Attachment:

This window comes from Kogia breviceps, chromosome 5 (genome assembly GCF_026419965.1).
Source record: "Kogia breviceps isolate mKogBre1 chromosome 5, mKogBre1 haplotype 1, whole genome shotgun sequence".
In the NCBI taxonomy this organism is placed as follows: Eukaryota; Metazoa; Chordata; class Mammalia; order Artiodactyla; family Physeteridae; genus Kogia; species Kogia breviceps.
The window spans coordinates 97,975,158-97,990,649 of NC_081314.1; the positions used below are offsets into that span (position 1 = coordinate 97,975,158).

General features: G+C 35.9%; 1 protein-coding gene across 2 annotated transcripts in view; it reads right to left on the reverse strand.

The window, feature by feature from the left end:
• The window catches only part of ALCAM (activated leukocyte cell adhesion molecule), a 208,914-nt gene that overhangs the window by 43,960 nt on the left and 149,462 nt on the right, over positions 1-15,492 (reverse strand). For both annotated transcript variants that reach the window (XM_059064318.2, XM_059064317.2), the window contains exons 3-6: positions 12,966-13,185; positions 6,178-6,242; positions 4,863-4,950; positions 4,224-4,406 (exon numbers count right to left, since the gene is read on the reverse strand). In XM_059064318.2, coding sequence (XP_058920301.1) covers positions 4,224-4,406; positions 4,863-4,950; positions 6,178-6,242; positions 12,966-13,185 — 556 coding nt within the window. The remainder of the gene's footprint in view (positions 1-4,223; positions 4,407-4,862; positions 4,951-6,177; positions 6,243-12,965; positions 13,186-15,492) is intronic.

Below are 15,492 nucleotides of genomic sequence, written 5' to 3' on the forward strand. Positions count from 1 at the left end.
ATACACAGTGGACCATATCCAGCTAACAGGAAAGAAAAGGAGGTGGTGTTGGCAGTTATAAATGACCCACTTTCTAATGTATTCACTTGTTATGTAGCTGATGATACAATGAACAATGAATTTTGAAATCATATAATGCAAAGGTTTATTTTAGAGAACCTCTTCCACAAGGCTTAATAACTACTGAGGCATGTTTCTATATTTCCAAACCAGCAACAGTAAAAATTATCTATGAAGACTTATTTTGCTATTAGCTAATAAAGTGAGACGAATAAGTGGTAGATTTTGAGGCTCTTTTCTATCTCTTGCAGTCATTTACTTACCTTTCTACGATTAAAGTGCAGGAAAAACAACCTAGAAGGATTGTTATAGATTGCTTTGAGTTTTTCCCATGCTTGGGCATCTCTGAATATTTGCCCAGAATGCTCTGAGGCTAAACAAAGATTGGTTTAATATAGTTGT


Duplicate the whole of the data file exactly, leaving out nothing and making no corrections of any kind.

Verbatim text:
This window comes from Kogia breviceps, chromosome 5 (genome assembly GCF_026419965.1).
Source record: "Kogia breviceps isolate mKogBre1 chromosome 5, mKogBre1 haplotype 1, whole genome shotgun sequence".
In the NCBI taxonomy this organism is placed as follows: Eukaryota; Metazoa; Chordata; class Mammalia; order Artiodactyla; family Physeteridae; genus Kogia; species Kogia breviceps.
The window spans coordinates 97,975,158-97,990,649 of NC_081314.1; the positions used below are offsets into that span (position 1 = coordinate 97,975,158).

General features: G+C 35.9%; 1 protein-coding gene across 2 annotated transcripts in view; it reads right to left on the reverse strand.

The window, feature by feature from the left end:
• The window catches only part of ALCAM (activated leukocyte cell adhesion molecule), a 208,914-nt gene that overhangs the window by 43,960 nt on the left and 149,462 nt on the right, over positions 1-15,492 (reverse strand). For both annotated transcript variants that reach the window (XM_059064318.2, XM_059064317.2), the window contains exons 3-6: positions 12,966-13,185; positions 6,178-6,242; positions 4,863-4,950; positions 4,224-4,406 (exon numbers count right to left, since the gene is read on the reverse strand). In XM_059064318.2, coding sequence (XP_058920301.1) covers positions 4,224-4,406; positions 4,863-4,950; positions 6,178-6,242; positions 12,966-13,185 — 556 coding nt within the window. The remainder of the gene's footprint in view (positions 1-4,223; positions 4,407-4,862; positions 4,951-6,177; positions 6,243-12,965; positions 13,186-15,492) is intronic.

Below are 15,492 nucleotides of genomic sequence, written 5' to 3' on the forward strand. Positions count from 1 at the left end.
ATACACAGTGGACCATATCCAGCTAACAGGAAAGAAAAGGAGGTGGTGTTGGCAGTTATAAATGACCCACTTTCTAATGTATTCACTTGTTATGTAGCTGATGATACAATGAACAATGAATTTTGAAATCATATAATGCAAAGGTTTATTTTAGAGAACCTCTTCCACAAGGCTTAATAACTACTGAGGCATGTTTCTATATTTCCAAACCAGCAACAGTAAAAATTATCTATGAAGACTTATTTTGCTATTAGCTAATAAAGTGAGACGAATAAGTGGTAGATTTTGAGGCTCTTTTCTATCTCTTGCAGTCATTTACTTACCTTTCTACGATTAAAGTGCAGGAAAAACAACCTAGAAGGATTGTTATAGATTGCTTTGAGTTTTTCCCATGCTTGGGCATCTCTGAATATTTGCCCAGAATGCTCTGAGGCTAAACAAAGATTGGTTTAATATAGTTGT